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[SYDNEY] What goes down, usually goes up. And when it comes to the Singapore stock market, that tends to happen in just 12 months.
Since 2001, the worst-performing stock on the Straits Times Index in any one year has bounced back in eight of the subsequent 14. An investor who bought the most luckless stock and held it until the next New Year's Eve received an average return of 81.5 per cent in those eight years, and lost just 13.6 per cent in the periods when the punt didn't work.
Profitable as it has been, the trend may not work in favor of investors in commodity trader Noble Group, whose 65 per cent slump last year was the worst performance of any of the 30 shares on the city-state's benchmark index.
With Standard & Poor's joining Moody's in cutting Noble's credit rating to junk, shareholders have suffered a further 20 per cent loss so far in January. What's worse, the pessimism in the bond market is making a rebound highly unlikely in the absence of either a major corporate restructuring or a miraculous revival in prices of steel, oil and other raw materials.
Neither possibility is on the horizon. Noble, which spent much of last year fending off attacks on its accounting practices by an anonymous research firm and a short-seller, recently sold the remaining chunk of its agriculture unit to China's Cofco to address concerns about a liquidity crunch. But even that US$750 million sale failed to impress. The company's bond due in 2020 dropped to a record low of less than 53 cents to the dollar on Friday. Among similarly priced bonds, Noble's has the highest one-year probability of default, according to a Bloomberg risk model.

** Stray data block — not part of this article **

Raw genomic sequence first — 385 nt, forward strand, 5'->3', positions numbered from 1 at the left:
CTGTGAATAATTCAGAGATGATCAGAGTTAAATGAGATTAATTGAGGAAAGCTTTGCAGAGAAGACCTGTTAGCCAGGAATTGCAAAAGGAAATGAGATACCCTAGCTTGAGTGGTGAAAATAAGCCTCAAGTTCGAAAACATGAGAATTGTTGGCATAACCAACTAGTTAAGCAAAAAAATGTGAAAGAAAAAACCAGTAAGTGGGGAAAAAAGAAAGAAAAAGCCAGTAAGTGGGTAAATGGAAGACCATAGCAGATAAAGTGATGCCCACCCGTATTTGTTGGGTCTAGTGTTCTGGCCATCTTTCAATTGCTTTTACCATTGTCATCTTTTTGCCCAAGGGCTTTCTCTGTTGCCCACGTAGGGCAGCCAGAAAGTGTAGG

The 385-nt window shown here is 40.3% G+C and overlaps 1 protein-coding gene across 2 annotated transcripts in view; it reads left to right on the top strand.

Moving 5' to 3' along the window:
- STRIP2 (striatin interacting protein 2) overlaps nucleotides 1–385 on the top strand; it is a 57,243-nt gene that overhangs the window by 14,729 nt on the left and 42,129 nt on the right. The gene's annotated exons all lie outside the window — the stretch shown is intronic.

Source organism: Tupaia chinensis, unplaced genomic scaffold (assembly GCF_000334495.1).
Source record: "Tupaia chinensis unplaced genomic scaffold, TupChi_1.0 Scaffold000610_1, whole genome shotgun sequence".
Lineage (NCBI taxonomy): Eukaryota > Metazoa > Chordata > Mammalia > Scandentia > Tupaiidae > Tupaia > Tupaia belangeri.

Chief executive officer Yusuf Alireza's view that losing the investment-grade rating wouldn't push the company over the brink is probably right, provided Noble's counterparties don't ask it to post too much more collateral to cover its trades. How much more is too much? S&P says the company's cash sources over the next 12 months may cover its projected cash use by less than 1.5 times, a deterioration from before. Liquidity is "adequate," but not "strong," the rating company says.
Those wanting to defend against non-payment over the next five years would have to pay almost US$3.1 million right away for credit-default protection on every US$10 million of Noble's debt.
Lend the same amount to another Asian commodities trader, Mitsui & Co, and you're betting on debt regarded as so safe that the CDS counterparty has to pay you money, to the tune of about US$29,000.
As Bloomberg News reporters Christopher Langner and David Yong reported on Friday, Noble has now become the riskiest company in Asia for bondholders to hedge against non-payment of debt. Moreover, the cost of protection is higher in the short term than after 12 months, an unusual inversion in the swap curve that suggests investors are betting distress could come sooner rather than later.
With US$3.61 billion in debt maturing this year, including 1 billion yuan (S$217.9 million) and 300 million Malaysian ringgit (S$98 million) in bonds due by the end of this month, according to data compiled by Bloomberg, the year ahead is going to be quite a tightrope walk. For Noble's equity investors, last year's ugly duckling is unlikely to be 2016's handsome swan.